A Hawaiian immersion public charter school in Kaneohe was opened in 2000 to bolster culture-based education through the Hawaiian language.

Now it’s developed an online Hawaiian dictionary in partnership with a local software firm.

Ke Kulao Samuel M. Kamakau Laboratory Public Charter School, serving pre-K through 12th grade, recently debuted a Hawaiian-to-English dictionary web app known as Manomano, translated as “our vast knowledge.”

Built by Honolulu software company Sudokrew Solutions, Manomano is not the first online Hawaiian dictionary. But it is the newest — and only one spearheaded and maintained by a public school in Hawaii. Its launch is the culmination of a years-long effort to provide English translation of Hawaiian terms and serve as a resource not just for students at the immersion school, but the community at large.

Students and staff from Ke Kulao Samuel M. Kamakau Public Charter School sing for guests Sunday. Suevon Lee/Civil Beat

“In Hawaii, there are words that don’t have a good one-to-one translation to English,” said Kent Salcedo, one of Sudokrew’s developers, on the usefulness of the app. “I was really drawn to this because I’ve lived in Hawaii my whole life” without a base of knowledge of the language, he said.

The inspiration for Manomano came from a former IT consultant for Kamakau. Ka’onohi’ulaokamano, as he is referred to on the school website, is described as a “seeker of knowledge, a warrior revitalizing the native languages for his own nations and for those who live in other nations.” He passed away in 2013.

Described by school principal Kameha’ililani Waiau at a Sunday morning launch event as having mixed Chinese, Hawaiian and Lakota ancestry, Ka’onohi’ulaokamano once worked at Microsoft in Seattle and spent time in a monastery in Mongolia. He showed up one day at the school expressing interest in the IT role, eventually striking up a great relationship with school leaders.

“He had a love for languages, especially indigenous languages,” Waiau said during her remarks, delivered entirely in Hawaiian, to 80 guests at the event venue Ka Waiwai in Moilili.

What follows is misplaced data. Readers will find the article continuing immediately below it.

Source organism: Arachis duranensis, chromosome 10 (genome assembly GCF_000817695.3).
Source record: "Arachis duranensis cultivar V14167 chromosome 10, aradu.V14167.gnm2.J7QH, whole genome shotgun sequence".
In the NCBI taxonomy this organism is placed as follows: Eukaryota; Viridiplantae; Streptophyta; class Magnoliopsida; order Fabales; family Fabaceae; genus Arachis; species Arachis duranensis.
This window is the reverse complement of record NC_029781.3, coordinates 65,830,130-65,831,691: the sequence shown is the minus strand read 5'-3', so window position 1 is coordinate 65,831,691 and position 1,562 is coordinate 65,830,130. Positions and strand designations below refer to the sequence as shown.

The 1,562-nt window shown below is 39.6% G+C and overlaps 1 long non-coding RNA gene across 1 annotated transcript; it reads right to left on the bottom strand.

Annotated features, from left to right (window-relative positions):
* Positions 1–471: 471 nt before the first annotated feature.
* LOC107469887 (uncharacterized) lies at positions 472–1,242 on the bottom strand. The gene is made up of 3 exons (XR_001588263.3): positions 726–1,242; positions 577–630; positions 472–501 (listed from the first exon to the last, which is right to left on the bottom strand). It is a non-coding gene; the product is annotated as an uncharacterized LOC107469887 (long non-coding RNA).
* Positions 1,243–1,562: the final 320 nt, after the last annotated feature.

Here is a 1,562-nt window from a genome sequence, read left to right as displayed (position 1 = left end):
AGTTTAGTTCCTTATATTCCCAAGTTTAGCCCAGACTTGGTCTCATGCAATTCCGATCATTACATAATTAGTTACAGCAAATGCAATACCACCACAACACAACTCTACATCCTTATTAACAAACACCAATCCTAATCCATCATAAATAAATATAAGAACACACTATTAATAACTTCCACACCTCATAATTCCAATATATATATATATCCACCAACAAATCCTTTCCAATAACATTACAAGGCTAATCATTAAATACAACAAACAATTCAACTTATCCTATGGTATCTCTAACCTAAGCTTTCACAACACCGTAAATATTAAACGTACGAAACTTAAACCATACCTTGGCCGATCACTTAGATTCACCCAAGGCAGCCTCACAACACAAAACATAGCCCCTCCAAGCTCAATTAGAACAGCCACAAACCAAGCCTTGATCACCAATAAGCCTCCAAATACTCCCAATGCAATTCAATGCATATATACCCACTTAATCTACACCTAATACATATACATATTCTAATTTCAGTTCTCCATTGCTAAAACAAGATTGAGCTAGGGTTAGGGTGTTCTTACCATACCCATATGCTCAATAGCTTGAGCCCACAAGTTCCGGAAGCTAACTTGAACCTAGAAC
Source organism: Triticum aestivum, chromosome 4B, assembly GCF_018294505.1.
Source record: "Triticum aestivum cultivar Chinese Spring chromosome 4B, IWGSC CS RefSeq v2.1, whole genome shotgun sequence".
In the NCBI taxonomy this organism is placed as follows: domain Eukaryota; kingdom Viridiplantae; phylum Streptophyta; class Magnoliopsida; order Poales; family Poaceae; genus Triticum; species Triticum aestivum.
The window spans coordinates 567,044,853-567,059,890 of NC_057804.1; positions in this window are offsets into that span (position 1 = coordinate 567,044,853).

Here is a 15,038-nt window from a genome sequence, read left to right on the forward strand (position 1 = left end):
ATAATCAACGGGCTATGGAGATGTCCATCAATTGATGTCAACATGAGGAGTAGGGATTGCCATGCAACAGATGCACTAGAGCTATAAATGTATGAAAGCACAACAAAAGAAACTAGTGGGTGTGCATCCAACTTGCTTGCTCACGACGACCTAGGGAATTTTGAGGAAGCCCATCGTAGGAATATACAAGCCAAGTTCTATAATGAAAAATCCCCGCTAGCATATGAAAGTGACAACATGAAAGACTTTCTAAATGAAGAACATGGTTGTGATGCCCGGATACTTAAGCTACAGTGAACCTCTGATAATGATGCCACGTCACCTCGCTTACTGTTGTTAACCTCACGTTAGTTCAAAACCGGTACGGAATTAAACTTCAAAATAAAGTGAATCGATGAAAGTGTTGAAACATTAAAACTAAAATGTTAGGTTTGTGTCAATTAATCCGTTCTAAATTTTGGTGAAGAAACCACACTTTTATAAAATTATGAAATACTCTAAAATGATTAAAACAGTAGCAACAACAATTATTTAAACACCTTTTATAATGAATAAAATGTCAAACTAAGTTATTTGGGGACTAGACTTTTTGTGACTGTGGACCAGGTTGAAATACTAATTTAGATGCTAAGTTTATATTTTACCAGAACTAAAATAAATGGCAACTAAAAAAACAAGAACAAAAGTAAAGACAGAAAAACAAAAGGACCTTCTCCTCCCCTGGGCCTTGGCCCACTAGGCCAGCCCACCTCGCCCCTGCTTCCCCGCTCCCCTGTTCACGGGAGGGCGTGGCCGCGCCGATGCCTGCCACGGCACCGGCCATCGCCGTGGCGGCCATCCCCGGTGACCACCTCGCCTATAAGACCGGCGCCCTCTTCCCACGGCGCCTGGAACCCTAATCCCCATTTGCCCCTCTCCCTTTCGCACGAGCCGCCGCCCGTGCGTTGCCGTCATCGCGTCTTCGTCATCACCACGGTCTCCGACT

In 2013, the year of Ka’onohi’ulaokamano’s death, Manomano was near completion but not quite ready to publish. Kamakau charter school applied for a Native Hawaiian Education Program grant from the U.S. Department of Education. Part of those federal funds allowed the school to hire a language specialist and see the project through.

Family members of Ka’onohi’ulaokamano who attended the event — held on the late developer’s birthday — provided a financial gift to the school to complete the project.

Manomano’s minimalist interface and consistent features, including a “Word of the Day” and “flashcard decks,” are designed to appeal to a broad audience. It offers multiple definitions when appropriate.

Kamakau high-schoolers who spoke Sunday, also entirely in Hawaiian, praised its functionality as both a dictionary and thesaurus and a tool that would prepare them well for a vocabulary test.

Suggestions thrown out by guests included adding a pronunciation guide and providing for English-to-Hawaiian translation. Sudokrew developers took notes to consider for possible future versions.

School director Meahilahila Kelling speaks to guests at Ka Waiwai. Suevon Lee/Civil Beat

The release of Manomano comes as Hawaii has experienced a resurgence of interest in Hawaiian language and culture in recent decades.

The Hawaii Department of Education established public Hawaiian immersion schools in 1987, nine years after Hawaiian was declared an official state language.

Kamakau is one of six Hawaiian language immersion public charters in the state. In the 2016-17 school year, it enrolled 141 students. Teachers arrive by way of places like University of Hawaii Hilo, such as Keane Nakapueo-Garcia, an instructor of language arts and social studies who translated Sunday’s presentation to a reporter and others.

Another 15 traditional public schools offer Hawaiian language immersion, according to a DOE list.

Interest in the Hawaiian language in higher education has increased. In 1990, there were 912 students studying the language. Five years later, that number doubled, and by 1998, more than 2,000 students were enrolled in Hawaiian language classes across the country, mostly in Hawaii colleges and universities.

Enrollment dropped off in the 2000s, but by 2013, there were more than 2,300 students studying Hawaiian language in the U.S., with almost half that total studying at the University of Hawaii Manoa, according to the Office of Hawaiian Affairs’ Native Hawaiian Data Book.

It’s unclear how many people speak Hawaiian fluently.

Annette Ipo Wong, the director and associate professor at Hawai’inuiakea School of Hawaiian Knowledge at UH Manoa, estimates that native speakers aside, there are about 1,000 second-language fluent Hawaiian speakers through school immersion programs and higher education settings in the state.

Proponents of Manomano feel the new online resource will underscore the importance of keeping the language alive.

“If you lose a language, you lose a way of thought,” Salcedo said. “Your language really influences how you think.”

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